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Article: Can The Menopause Cause Joint Pain?


Can The Menopause Cause Joint Pain?

menopause joint pain

Finding it hard to uncurl your legs and get up off the sofa as quickly as you used to?  More of a struggle to get out of the car or bed?  Or after long periods sitting still?  Have you got sore knees, tight hips, achy fingers or back pain?  Aching joints are one of the most common symptoms of the menopause – for many, the most noticeable, as this stage of life and as a natural part of the ageing process. 

Beginning with perimenopause, which typically begins during the early the mid-40’s and can last from three to five years, menopause is considered to start when a woman has gone for 12 months without menstruating; the average age of menopause onset in the UK is about 51 years old. 

Triggered by hormones that fluctuate and decrease, many parts of the body are affected as hormone levels, in particular oestrogen, decline.  In addition to menopause joint pain, perimenopause and menopause signal an end to reproduction, and impacts the vaginal tract, urinary and nervous systems, heart, brain, skin and bones.   


While bones become more brittle with age, one of the first signs of menopause onset can be joint pain, affecting knees, shoulders, neck, elbows and even hands.  Old joint injuries may begin to ache.  And as time goes on you may start to notice that you feel more aches and pain in those areas than ever.  While the precise cause-and-effect of menopause and joint pain hasn’t yet been identified, there’s evidence that inflammation could be behind much of it.  Pain, swelling and joint inflammation is often a signal of osteoarthritis (OA), the wearing down of protective tissue between bones.  Since OA disproportionately affects women in menopause, and age, it’s likely that this is because oestrogen, which helps to reduce inflammation, can’t do its job as it is declining.  So as its levels fall, inflammation may increase, causing discomfort and menopause-related arthritis.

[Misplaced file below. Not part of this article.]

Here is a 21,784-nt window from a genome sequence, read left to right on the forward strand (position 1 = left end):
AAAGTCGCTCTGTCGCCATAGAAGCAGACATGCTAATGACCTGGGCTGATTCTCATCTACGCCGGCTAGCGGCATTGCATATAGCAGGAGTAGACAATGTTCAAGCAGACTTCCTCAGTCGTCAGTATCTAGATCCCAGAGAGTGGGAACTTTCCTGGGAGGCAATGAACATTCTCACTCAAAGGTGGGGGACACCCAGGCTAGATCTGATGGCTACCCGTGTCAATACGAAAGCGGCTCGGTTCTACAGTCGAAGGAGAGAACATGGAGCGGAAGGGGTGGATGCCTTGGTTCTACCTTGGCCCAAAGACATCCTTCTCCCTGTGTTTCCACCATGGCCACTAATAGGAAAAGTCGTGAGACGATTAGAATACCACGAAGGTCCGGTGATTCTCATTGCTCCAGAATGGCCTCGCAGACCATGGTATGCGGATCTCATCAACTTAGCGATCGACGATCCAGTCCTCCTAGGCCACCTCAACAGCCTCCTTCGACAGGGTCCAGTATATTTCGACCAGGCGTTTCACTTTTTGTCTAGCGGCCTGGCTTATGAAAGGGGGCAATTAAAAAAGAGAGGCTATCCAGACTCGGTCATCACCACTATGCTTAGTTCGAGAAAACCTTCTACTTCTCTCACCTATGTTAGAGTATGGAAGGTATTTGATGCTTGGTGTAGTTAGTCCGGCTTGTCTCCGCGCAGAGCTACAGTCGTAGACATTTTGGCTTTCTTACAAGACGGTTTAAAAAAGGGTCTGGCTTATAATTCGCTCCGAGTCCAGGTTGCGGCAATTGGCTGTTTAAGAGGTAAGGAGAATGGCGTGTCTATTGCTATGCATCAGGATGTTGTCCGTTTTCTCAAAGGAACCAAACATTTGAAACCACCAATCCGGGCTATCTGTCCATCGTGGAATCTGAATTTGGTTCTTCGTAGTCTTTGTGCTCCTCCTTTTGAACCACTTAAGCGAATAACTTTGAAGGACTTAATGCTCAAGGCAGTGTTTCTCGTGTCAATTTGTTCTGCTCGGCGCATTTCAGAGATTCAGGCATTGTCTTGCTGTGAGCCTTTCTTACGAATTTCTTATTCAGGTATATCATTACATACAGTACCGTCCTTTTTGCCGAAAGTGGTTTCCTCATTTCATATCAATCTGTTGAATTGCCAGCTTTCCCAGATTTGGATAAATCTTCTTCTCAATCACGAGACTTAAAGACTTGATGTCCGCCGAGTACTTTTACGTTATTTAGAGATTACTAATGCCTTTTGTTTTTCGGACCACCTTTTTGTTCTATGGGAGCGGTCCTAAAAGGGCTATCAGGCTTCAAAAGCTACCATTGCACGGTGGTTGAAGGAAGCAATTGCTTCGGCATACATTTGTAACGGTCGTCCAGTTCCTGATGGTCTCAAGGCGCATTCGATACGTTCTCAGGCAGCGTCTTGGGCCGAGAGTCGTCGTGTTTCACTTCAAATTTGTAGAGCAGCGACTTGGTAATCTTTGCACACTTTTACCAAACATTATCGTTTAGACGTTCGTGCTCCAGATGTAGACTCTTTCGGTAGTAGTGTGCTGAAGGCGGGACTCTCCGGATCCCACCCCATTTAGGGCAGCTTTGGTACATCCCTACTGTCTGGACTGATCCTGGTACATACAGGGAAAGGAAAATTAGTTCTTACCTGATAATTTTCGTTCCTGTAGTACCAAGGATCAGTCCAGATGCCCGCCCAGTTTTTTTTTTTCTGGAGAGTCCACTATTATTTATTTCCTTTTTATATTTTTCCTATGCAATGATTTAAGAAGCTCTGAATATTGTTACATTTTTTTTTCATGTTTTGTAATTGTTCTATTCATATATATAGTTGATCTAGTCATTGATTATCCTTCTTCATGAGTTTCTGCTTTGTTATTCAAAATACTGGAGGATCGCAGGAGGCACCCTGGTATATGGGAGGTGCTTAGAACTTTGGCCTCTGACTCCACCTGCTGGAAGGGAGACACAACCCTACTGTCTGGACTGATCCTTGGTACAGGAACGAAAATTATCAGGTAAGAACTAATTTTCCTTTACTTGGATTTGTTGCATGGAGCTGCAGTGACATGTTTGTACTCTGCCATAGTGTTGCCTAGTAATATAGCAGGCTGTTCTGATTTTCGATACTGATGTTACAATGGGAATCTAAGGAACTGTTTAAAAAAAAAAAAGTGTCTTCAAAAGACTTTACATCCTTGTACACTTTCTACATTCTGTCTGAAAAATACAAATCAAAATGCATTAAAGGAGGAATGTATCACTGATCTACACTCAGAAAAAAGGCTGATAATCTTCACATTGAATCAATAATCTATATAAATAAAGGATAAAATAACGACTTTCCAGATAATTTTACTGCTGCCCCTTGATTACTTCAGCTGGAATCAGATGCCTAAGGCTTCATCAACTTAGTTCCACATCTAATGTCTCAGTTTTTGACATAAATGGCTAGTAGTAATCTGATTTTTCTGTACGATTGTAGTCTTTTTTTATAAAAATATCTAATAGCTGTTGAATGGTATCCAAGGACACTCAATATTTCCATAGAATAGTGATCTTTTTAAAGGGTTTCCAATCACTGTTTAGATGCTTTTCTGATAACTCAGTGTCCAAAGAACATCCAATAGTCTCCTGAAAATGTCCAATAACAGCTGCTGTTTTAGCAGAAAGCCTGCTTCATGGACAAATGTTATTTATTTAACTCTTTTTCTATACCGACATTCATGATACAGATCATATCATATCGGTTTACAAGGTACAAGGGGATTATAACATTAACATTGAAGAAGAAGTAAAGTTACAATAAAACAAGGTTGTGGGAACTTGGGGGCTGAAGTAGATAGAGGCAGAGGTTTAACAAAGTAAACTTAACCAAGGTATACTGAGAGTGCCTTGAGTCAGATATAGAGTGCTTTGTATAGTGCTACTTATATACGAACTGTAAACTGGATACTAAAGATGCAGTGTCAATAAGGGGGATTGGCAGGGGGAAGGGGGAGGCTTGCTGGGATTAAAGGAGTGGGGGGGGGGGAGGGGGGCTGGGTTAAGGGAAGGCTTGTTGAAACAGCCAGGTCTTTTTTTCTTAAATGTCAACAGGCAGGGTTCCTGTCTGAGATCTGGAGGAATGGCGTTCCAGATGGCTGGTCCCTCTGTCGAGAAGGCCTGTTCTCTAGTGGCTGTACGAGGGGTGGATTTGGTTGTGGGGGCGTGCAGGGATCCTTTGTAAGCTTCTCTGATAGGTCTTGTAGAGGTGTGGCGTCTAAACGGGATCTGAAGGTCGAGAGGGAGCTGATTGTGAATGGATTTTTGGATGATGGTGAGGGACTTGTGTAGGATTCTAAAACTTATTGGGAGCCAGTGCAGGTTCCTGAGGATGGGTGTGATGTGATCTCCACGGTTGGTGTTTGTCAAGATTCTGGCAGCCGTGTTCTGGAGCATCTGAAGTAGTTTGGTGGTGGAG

Oestrogen also regulates fluid levels throughout the body, so just as your skin is direr and less elastic, the tissue of your joints may be too.  Another theory is that oestrogen reduces pain perception, so when levels decline you’re more sensitive to pain. 

There are other contributory factors – beyond hormones, carrying excess weight, leading a sedentary lifestyle, dehydration, poor diet, smoking and stress can all trigger or worsen joint pain. 


Unlike many signs of menopause, joint pain may not diminish when hormones level out after menopause.  So no, it may not go away.  However, there are many lifestyle changes that can help ease the pain and prevent it from getting worse. 

On the list of changes to make to your lifestyle should be Hormone Replacement Therapy (HRT).  This is far and away the most effective treatment for menopause joint pain, alongside other symptoms of menopause, and should be discussed and monitored with your doctor.   

Additional lifestyle changes to support HRT and help prevent menopause joint pain include: